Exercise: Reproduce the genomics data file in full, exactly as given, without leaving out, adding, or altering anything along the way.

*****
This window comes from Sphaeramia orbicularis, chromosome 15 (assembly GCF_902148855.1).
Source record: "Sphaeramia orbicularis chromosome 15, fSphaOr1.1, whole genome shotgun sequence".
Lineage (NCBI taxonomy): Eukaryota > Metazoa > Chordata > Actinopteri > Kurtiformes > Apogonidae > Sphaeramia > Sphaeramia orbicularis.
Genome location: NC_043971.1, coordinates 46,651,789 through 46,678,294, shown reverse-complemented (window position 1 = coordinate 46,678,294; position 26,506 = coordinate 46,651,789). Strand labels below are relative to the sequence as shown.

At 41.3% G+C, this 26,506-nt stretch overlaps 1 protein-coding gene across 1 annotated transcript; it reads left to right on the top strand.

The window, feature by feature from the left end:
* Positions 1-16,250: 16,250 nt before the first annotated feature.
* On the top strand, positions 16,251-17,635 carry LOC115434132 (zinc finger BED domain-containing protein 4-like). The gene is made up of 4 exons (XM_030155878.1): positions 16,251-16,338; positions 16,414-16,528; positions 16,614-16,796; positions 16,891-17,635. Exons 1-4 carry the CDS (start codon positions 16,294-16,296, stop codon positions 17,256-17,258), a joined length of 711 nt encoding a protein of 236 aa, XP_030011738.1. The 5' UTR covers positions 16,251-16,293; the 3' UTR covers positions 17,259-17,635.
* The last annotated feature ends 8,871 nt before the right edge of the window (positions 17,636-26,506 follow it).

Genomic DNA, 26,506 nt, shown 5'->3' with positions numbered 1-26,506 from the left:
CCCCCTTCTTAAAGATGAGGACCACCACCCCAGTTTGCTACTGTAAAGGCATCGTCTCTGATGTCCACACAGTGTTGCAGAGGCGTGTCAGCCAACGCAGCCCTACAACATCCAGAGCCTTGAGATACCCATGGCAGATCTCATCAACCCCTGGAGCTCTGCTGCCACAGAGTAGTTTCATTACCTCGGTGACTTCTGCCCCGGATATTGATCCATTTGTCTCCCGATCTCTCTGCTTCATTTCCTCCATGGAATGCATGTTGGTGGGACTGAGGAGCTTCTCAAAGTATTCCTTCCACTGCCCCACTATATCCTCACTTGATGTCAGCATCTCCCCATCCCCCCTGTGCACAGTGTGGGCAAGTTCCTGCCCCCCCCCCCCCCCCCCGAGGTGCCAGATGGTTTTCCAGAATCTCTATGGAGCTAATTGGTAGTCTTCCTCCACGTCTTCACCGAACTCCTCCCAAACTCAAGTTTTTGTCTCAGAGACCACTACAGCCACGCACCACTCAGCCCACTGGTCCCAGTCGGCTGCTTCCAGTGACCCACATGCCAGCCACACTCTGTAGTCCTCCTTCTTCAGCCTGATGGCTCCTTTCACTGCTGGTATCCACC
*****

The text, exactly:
This window comes from Sphaeramia orbicularis, chromosome 15 (assembly GCF_902148855.1).
Source record: "Sphaeramia orbicularis chromosome 15, fSphaOr1.1, whole genome shotgun sequence".
Lineage (NCBI taxonomy): Eukaryota > Metazoa > Chordata > Actinopteri > Kurtiformes > Apogonidae > Sphaeramia > Sphaeramia orbicularis.
Genome location: NC_043971.1, coordinates 46,651,789 through 46,678,294, shown reverse-complemented (window position 1 = coordinate 46,678,294; position 26,506 = coordinate 46,651,789). Strand labels below are relative to the sequence as shown.

At 41.3% G+C, this 26,506-nt stretch overlaps 1 protein-coding gene across 1 annotated transcript; it reads left to right on the top strand.

The window, feature by feature from the left end:
* Positions 1-16,250: 16,250 nt before the first annotated feature.
* On the top strand, positions 16,251-17,635 carry LOC115434132 (zinc finger BED domain-containing protein 4-like). The gene is made up of 4 exons (XM_030155878.1): positions 16,251-16,338; positions 16,414-16,528; positions 16,614-16,796; positions 16,891-17,635. Exons 1-4 carry the CDS (start codon positions 16,294-16,296, stop codon positions 17,256-17,258), a joined length of 711 nt encoding a protein of 236 aa, XP_030011738.1. The 5' UTR covers positions 16,251-16,293; the 3' UTR covers positions 17,259-17,635.
* The last annotated feature ends 8,871 nt before the right edge of the window (positions 17,636-26,506 follow it).

Genomic DNA, 26,506 nt, shown 5'->3' with positions numbered 1-26,506 from the left:
CCCCCTTCTTAAAGATGAGGACCACCACCCCAGTTTGCTACTGTAAAGGCATCGTCTCTGATGTCCACACAGTGTTGCAGAGGCGTGTCAGCCAACGCAGCCCTACAACATCCAGAGCCTTGAGATACCCATGGCAGATCTCATCAACCCCTGGAGCTCTGCTGCCACAGAGTAGTTTCATTACCTCGGTGACTTCTGCCCCGGATATTGATCCATTTGTCTCCCGATCTCTCTGCTTCATTTCCTCCATGGAATGCATGTTGGTGGGACTGAGGAGCTTCTCAAAGTATTCCTTCCACTGCCCCACTATATCCTCACTTGATGTCAGCATCTCCCCATCCCCCCTGTGCACAGTGTGGGCAAGTTCCTGCCCCCCCCCCCCCCCCCCGAGGTGCCAGATGGTTTTCCAGAATCTCTATGGAGCTAATTGGTAGTCTTCCTCCACGTCTTCACCGAACTCCTCCCAAACTCAAGTTTTTGTCTCAGAGACCACTACAGCCACGCACCACTCAGCCCACTGGTCCCAGTCGGCTGCTTCCAGTGACCCACATGCCAGCCACACTCTGTAGTCCTCCTTCTTCAGCCTGATGGCTCCTTTCACTGCTGGTATCCACC